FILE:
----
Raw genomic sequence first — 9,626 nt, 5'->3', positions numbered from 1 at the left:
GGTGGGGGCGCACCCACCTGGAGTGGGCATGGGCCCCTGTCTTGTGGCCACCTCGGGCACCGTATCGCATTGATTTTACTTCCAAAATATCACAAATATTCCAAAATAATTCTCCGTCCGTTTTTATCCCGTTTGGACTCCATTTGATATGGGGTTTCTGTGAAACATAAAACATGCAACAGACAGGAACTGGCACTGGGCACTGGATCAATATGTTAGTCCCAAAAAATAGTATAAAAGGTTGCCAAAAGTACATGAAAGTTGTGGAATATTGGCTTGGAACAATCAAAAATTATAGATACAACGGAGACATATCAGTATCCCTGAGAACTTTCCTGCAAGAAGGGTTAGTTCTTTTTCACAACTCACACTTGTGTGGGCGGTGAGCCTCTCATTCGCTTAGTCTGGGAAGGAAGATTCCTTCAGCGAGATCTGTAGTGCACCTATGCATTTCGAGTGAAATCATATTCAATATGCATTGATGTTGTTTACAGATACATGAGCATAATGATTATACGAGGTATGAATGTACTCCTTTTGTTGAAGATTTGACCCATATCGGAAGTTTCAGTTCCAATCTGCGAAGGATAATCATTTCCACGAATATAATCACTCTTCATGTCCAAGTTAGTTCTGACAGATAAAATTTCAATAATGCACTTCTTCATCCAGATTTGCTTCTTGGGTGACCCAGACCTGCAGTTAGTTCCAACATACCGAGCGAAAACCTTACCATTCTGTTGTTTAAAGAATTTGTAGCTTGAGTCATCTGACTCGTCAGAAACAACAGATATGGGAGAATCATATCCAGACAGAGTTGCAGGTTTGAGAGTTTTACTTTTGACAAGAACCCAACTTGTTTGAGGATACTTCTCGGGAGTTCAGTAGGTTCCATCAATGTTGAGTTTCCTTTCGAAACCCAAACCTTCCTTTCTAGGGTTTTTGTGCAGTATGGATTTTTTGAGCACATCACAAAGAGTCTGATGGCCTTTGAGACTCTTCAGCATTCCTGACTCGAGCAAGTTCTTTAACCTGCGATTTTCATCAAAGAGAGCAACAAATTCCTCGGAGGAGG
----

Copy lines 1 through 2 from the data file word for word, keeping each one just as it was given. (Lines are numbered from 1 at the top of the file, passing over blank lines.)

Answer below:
Raw genomic sequence first — 9,626 nt, 5'->3', positions numbered from 1 at the left:
GGTGGGGGCGCACCCACCTGGAGTGGGCATGGGCCCCTGTCTTGTGGCCACCTCGGGCACCGTATCGCATTGATTTTACTTCCAAAATATCACAAATATTCCAAAATAATTCTCCGTCCGTTTTTATCCCGTTTGGACTCCATTTGATATGGGGTTTCTGTGAAACATAAAACATGCAACAGACAGGAACTGGCACTGGGCACTGGATCAATATGTTAGTCCCAAAAAATAGTATAAAAGGTTGCCAAAAGTACATGAAAGTTGTGGAATATTGGCTTGGAACAATCAAAAATTATAGATACAACGGAGACATATCAGTATCCCTGAGAACTTTCCTGCAAGAAGGGTTAGTTCTTTTTCACAACTCACACTTGTGTGGGCGGTGAGCCTCTCATTCGCTTAGTCTGGGAAGGAAGATTCCTTCAGCGAGATCTGTAGTGCACCTATGCATTTCGAGTGAAATCATATTCAATATGCATTGATGTTGTTTACAGATACATGAGCATAATGATTATACGAGGTATGAATGTACTCCTTTTGTTGAAGATTTGACCCATATCGGAAGTTTCAGTTCCAATCTGCGAAGGATAATCATTTCCACGAATATAATCACTCTTCATGTCCAAGTTAGTTCTGACAGATAAAATTTCAATAATGCACTTCTTCATCCAGATTTGCTTCTTGGGTGACCCAGACCTGCAGTTAGTTCCAACATACCGAGCGAAAACCTTACCATTCTGTTGTTTAAAGAATTTGTAGCTTGAGTCATCTGACTCGTCAGAAACAACAGATATGGGAGAATCATATCCAGACAGAGTTGCAGGTTTGAGAGTTTTACTTTTGACAAGAACCCAACTTGTTTGAGGATACTTCTCGGGAGTTCAGTAGGTTCCATCAATGTTGAGTTTCCTTTCGAAACCCAAACCTTCCTTTCTAGGGTTTTTGTGCAGTATGGATTTTTTGAGCACATCACAAAGAGTCTGATGGCCTTTGAGACTCTTCAGCATTCCTGACTCGAGCAAGTTCTTTAACCTGCGATTTTCATCAAAGAGAGCAACAAATTCCTCGGAGGAGG